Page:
Teacher with CCW permit: Firearm in classroom important in prote - Cincinnati News, Weather, Sports from FOX19 NOW-WXIX

Teacher with CCW permit: Firearm in classroom important in protecting students

Butler County Sheriff Richard Jones (FOX19 NOW) Butler County Sheriff Richard Jones (FOX19 NOW)
BUTLER COUNTY, OH (FOX19) -

A teacher who has his permit to carry a concealed weapon says arming teachers is an important step in protecting students in the classroom.

The discussion of arming teachers is ongoing in Butler County and across the nation in light of the deadly Florida mass school shooting that killed 17 people, mostly students.

Sheriff Richard Jones will begin holding Carrying a Concealed Weapon classes for teachers Monday.

Since his announcement, 300 teachers signed up. He says they could have kept going and had 500 enrolled.

Related story: CCW classes to start as Trump tweets support for arming some educators

Everyone we spoke with Thursday said something has to be done to keep students safe, but how varies.

Some say arming teachers is just one of many needed changes.

Teacher Colin Bullard already has his CCW permit. He tells FOX19 NOW he thinks this is an important step in protecting students in the classroom.

Bullard stays locked and loaded everywhere he goes.

But his firearm stays at home when he heads into the classroom to teach. Now he wants that to change.

"I'm a science teacher. In my classroom, I have a fire extinguisher, eye washes and in an emergency, I'm expected to put out the fire until the first responders get there so I don't see how this would be any different," he said.

He did not want FOX19 NOW to mention what school he works for but says overall it is a safe environment. The doors remained locked and several safety procedures are in place.

But it's not enough, he says.

"It's not uncommon for students to open doors for their friends or even strangers that walk up. The weakest link in the chain of security pretty much subverts all the other links in the chain," he said.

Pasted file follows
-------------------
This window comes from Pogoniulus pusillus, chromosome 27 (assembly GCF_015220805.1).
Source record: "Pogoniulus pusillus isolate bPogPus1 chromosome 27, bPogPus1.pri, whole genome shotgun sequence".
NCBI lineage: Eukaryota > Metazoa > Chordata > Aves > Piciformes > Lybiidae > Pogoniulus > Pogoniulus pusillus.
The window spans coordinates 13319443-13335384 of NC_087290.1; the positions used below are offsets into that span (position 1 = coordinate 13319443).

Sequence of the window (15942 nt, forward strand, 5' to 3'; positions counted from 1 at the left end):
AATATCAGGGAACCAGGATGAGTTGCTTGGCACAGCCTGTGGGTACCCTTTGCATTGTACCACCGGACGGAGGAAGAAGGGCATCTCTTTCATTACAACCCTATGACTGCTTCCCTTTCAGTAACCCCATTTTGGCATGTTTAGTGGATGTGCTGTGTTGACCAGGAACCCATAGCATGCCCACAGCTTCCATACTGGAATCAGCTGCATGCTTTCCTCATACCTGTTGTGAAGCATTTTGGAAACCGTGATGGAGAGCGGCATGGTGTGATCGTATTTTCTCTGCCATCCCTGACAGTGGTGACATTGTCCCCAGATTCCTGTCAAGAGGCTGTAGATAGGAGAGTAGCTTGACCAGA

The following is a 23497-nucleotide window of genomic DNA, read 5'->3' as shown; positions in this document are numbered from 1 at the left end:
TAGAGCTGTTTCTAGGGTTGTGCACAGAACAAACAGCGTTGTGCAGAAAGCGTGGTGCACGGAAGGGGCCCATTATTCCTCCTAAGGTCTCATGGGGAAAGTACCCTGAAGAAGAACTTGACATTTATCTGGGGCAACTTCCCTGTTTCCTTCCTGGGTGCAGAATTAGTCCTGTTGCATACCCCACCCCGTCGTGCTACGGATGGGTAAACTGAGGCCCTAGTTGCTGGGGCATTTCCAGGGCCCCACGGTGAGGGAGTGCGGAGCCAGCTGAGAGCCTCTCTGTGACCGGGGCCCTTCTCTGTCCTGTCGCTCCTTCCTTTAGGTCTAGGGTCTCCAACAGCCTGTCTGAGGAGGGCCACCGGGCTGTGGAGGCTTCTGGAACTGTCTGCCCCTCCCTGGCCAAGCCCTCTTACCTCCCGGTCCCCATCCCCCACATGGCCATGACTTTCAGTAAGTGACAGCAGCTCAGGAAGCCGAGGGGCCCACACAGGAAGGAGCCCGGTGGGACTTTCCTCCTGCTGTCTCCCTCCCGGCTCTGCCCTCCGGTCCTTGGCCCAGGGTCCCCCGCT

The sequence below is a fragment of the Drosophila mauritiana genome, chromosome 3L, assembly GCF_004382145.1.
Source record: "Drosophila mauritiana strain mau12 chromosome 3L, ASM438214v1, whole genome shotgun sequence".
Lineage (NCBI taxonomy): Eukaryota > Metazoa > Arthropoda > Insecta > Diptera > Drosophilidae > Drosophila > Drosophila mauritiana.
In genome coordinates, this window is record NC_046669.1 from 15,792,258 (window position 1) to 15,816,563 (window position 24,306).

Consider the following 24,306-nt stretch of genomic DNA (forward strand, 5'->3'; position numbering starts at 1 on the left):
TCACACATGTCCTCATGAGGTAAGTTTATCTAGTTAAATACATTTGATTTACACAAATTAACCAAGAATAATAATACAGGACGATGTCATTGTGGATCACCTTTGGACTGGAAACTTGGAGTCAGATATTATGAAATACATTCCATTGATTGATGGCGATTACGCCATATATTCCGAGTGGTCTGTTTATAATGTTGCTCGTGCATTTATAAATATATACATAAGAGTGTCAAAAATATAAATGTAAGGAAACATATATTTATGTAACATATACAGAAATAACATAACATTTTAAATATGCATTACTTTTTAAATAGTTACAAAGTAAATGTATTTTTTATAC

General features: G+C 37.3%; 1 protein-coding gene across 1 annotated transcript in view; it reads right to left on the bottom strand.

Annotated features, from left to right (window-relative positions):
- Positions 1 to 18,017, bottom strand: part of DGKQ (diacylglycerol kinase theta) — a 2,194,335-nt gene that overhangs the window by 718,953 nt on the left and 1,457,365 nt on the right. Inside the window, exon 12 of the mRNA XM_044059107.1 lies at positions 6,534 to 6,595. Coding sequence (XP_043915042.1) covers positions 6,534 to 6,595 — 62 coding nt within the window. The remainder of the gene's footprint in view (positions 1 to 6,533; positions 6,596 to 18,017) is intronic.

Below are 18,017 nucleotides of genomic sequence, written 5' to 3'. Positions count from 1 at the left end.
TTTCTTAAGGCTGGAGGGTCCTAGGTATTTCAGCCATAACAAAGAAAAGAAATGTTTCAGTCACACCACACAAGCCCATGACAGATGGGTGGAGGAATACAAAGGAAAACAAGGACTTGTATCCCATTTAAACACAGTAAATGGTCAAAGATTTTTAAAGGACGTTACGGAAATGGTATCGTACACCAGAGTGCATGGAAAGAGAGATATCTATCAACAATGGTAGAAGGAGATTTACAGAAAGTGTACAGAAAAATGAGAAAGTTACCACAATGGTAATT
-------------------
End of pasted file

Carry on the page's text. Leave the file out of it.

School security and whether to arm teachers has been debated in the wake of the Feb. 14 shooting at Marjory Stoneman Douglas High School in Parkland, Florida.

A former student gunned down 17 students, teachers, coaches and others. He fled but was later apprehended.

Broward County Sheriff Scott Israel announced Thursday the armed and uniformed school resource officer waited outside for four minutes and did "nothing"  as the gunman opened fire. He never went inside to try to stop the shooting.

The deputy, a veteran law enforcement officer, was put on unpaid leave amid an investigation into his actions and resigned, the sheriff said.

He should have gone in "addressed the killer, killed the killer," the sheriff said at a news conference, adding that the deputy's actions left him feeling "devastated, sick to my stomach. There are no words. These families lost their children. We lost coaches."

Some parents say guns are the problem.

Arming teachers and staff is not the main fix, Bullard said, but it would add another level of security.

Some teachers tell FOX19 NOW mental illness is another major issue to be addressed.

Spotting warning signs earlier is key in protecting students, they said.

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